Higher Education Professionals Mull Teacher Shortage
Salt Lake City—As many industries continue to grow and thrive in Utah, challenges associated with that growth begin to emerge. In the tech industry, a talent shortage looms over its explosive expansion in the state. From that to construction to manufacturing, many professionals have mentioned the need for more qualified employees to enter their workforce to continue to fuel the flames of growth.
Members of the higher education community are often looked to as the gatekeepers for these potential workers, but they in turn have issues of their own to contend with. Attendees at Utah Business‘ annual education roundtable discussed issues from communication and funding challenges to the alarming and growing teacher shortage.
Even while trying to accommodate workforce demands, higher education institutions have to be balanced in their approach, said Chuck Wight, president of Weber State University.
“I visited with [Hill Air Force Base] and they said ‘We need to hire 250 computer scientists and electrical engineers and computer engineers every single year for the foreseeable future. I think we’ve been modestly successful in increasing the diameter of that pipeline. Right now we have 1,240 computer science majors, but only 15 faculty members. That’s an 80:1 ratio. The demand stretches our institutions in important ways,” said Wight. “CEOs of software companies come to me and say ‘Well, why don’t you hire a bunch of faculty?’ and I say, we do this for the long term. We make a 30 year commitment to a faculty member. …Higher education has to smooth out the dips and increases in that demand. But the disconnect is that our funding primarily comes from two sources, from the state legislature and from tuition. Not from the businesses who are crying for the demand for the graduates. Somehow we have to make a tighter connection between workforce development and that demand and the funding that we’re able to use to expand our programs to meet that demand.”
Furthermore, students are entering higher education less and less prepared in the fields of mathematics and language arts. In K-12, a shortage of qualified teaching professionals has continued to alarm not only the education community, but every industry hoping to hire qualified and talented individuals in the future.
“How do we incentivize [teaching K-12] for the students so that they want to go into that area, so that they come out and fill needs in that area?” asked Lisa Gentile, provost at Westminster College. “I keep thinking about what some rural areas do for physicians. If you commit to being a physician in a rural area for a certain number of years, they pay your tuition. How do we set up incentives and programs and pipelines like that for areas that we really have a lot of need in?”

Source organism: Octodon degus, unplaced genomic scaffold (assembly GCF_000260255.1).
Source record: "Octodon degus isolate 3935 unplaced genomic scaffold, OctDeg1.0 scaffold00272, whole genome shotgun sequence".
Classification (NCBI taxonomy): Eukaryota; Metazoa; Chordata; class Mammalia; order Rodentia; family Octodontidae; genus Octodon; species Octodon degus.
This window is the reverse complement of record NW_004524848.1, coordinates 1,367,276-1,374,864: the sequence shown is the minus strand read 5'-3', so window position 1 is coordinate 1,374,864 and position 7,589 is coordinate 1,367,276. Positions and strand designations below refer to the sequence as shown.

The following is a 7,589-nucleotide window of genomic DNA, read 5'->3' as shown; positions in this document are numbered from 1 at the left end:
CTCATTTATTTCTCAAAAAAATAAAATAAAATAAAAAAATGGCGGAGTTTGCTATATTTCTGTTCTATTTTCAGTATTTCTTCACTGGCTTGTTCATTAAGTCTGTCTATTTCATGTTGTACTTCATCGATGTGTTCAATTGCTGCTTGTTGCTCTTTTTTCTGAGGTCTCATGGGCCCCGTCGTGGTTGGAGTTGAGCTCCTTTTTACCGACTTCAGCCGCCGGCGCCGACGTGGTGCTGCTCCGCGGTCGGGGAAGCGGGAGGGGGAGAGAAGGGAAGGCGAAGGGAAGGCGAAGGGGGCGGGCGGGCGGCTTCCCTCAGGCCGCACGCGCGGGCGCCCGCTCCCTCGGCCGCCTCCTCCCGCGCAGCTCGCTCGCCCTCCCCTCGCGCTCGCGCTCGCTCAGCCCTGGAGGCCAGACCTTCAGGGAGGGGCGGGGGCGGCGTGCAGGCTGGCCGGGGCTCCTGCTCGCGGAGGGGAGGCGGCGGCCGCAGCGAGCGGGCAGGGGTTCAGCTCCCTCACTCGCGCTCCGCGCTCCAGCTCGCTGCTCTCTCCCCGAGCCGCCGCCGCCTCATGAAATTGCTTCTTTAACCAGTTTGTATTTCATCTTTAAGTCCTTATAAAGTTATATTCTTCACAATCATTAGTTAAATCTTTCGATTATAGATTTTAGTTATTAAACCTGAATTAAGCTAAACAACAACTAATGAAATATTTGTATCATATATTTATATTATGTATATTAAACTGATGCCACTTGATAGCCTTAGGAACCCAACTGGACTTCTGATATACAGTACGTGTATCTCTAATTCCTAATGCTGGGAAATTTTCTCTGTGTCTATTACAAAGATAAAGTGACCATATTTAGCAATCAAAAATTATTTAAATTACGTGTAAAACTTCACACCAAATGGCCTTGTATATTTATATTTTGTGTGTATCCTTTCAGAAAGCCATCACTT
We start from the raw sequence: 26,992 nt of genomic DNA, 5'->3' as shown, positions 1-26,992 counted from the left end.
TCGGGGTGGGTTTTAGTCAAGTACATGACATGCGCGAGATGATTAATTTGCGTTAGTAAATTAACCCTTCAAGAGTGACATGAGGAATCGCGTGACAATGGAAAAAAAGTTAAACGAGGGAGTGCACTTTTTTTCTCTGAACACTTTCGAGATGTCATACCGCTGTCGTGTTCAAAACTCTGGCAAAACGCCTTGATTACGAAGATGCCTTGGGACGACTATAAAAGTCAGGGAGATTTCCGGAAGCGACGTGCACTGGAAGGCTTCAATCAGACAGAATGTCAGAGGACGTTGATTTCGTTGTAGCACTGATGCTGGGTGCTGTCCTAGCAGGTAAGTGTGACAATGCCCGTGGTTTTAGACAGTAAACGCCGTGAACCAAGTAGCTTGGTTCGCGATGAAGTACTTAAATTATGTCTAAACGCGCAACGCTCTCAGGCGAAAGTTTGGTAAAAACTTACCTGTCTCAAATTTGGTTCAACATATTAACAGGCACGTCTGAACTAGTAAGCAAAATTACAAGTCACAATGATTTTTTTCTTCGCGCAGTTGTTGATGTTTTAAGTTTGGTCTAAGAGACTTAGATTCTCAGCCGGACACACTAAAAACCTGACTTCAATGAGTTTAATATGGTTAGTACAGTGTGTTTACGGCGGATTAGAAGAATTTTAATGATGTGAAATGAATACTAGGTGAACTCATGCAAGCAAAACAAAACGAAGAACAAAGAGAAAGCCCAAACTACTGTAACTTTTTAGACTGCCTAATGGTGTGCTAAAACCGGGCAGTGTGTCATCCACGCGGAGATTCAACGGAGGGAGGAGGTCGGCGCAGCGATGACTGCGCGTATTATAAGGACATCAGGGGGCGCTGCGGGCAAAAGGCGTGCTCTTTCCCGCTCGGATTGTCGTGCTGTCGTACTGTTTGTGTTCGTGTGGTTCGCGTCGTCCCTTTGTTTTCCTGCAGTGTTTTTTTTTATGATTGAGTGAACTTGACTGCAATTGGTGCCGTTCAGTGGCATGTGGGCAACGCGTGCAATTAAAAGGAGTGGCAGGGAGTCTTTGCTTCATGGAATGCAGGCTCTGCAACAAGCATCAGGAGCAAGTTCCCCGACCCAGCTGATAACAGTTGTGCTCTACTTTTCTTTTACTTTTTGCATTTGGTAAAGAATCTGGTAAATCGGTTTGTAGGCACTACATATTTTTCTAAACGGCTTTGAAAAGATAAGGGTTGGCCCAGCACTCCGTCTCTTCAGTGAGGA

Incentivizing students to enter the teaching profession is not an easy task. Deneece Huftalin, president at Salt Lake Community College (SLCC) related that SLCC has an incentive program aimed at luring students of color to enter the teaching profession.
“We give them free tuition for two years. We cover everything. We give them free tuition and the foundations of the districts pay for all their books,” says Huftalin. “…But I have to say after 10 years, we’ve seen not a huge influx in that pipeline. We’ve been working hard at that. But I go to that graduation every year, and we’re maybe seeing eight students coming out of that pipeline. It’s discouraging in some ways. Why it’s discouraging is because even though we give them all these incentives through their academic experience, other external environments—whether that’s the legislature or the school board, whatever—de-incentivize that profession. They don’t stay. I think it has to be much more of a statewide commitment to the professionalization and credibility of teachers.”
“No teacher that I know of ever went into the profession for money. They always do it for the love and for the respect,” added Wight. “But we have a national conversation right now which is getting nastier and nastier. The respect for the profession has taken a big blow. I think that’s why all of us are seeing the numbers of students who are going into our teacher preparation programs declining. Love is no longer enough. It’s really unfortunate.”
The education roundtable was moderated by Rich Kendell at Education First 2020. Read the full conversation in the October issue of Utah Business.